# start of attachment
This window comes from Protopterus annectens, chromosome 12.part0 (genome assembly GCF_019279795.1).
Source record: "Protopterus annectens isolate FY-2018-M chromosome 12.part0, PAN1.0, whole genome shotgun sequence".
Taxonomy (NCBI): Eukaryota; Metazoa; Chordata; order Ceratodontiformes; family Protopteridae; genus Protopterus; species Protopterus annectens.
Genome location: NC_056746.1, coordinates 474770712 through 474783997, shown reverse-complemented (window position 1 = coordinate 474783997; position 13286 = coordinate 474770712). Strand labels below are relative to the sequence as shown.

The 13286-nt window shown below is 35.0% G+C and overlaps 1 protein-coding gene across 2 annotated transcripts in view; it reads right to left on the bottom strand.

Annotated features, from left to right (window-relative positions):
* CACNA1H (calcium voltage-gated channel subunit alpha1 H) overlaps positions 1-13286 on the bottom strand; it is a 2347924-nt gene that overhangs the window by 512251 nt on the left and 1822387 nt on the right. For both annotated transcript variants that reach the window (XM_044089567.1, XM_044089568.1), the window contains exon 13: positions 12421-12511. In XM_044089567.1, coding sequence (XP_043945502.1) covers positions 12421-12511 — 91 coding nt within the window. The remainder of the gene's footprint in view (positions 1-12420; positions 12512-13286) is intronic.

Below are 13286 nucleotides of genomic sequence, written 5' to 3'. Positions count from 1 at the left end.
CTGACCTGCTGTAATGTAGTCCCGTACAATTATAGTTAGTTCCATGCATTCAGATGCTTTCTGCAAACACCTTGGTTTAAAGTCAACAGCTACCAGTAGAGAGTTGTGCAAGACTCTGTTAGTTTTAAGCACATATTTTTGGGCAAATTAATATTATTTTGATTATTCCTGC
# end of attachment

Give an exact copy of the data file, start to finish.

This window comes from Protopterus annectens, chromosome 12.part0 (genome assembly GCF_019279795.1).
Source record: "Protopterus annectens isolate FY-2018-M chromosome 12.part0, PAN1.0, whole genome shotgun sequence".
Taxonomy (NCBI): Eukaryota; Metazoa; Chordata; order Ceratodontiformes; family Protopteridae; genus Protopterus; species Protopterus annectens.
Genome location: NC_056746.1, coordinates 474770712 through 474783997, shown reverse-complemented (window position 1 = coordinate 474783997; position 13286 = coordinate 474770712). Strand labels below are relative to the sequence as shown.

The 13286-nt window shown below is 35.0% G+C and overlaps 1 protein-coding gene across 2 annotated transcripts in view; it reads right to left on the bottom strand.

Annotated features, from left to right (window-relative positions):
* CACNA1H (calcium voltage-gated channel subunit alpha1 H) overlaps positions 1-13286 on the bottom strand; it is a 2347924-nt gene that overhangs the window by 512251 nt on the left and 1822387 nt on the right. For both annotated transcript variants that reach the window (XM_044089567.1, XM_044089568.1), the window contains exon 13: positions 12421-12511. In XM_044089567.1, coding sequence (XP_043945502.1) covers positions 12421-12511 — 91 coding nt within the window. The remainder of the gene's footprint in view (positions 1-12420; positions 12512-13286) is intronic.

Below are 13286 nucleotides of genomic sequence, written 5' to 3'. Positions count from 1 at the left end.
CTGACCTGCTGTAATGTAGTCCCGTACAATTATAGTTAGTTCCATGCATTCAGATGCTTTCTGCAAACACCTTGGTTTAAAGTCAACAGCTACCAGTAGAGAGTTGTGCAAGACTCTGTTAGTTTTAAGCACATATTTTTGGGCAAATTAATATTATTTTGATTATTCCTGC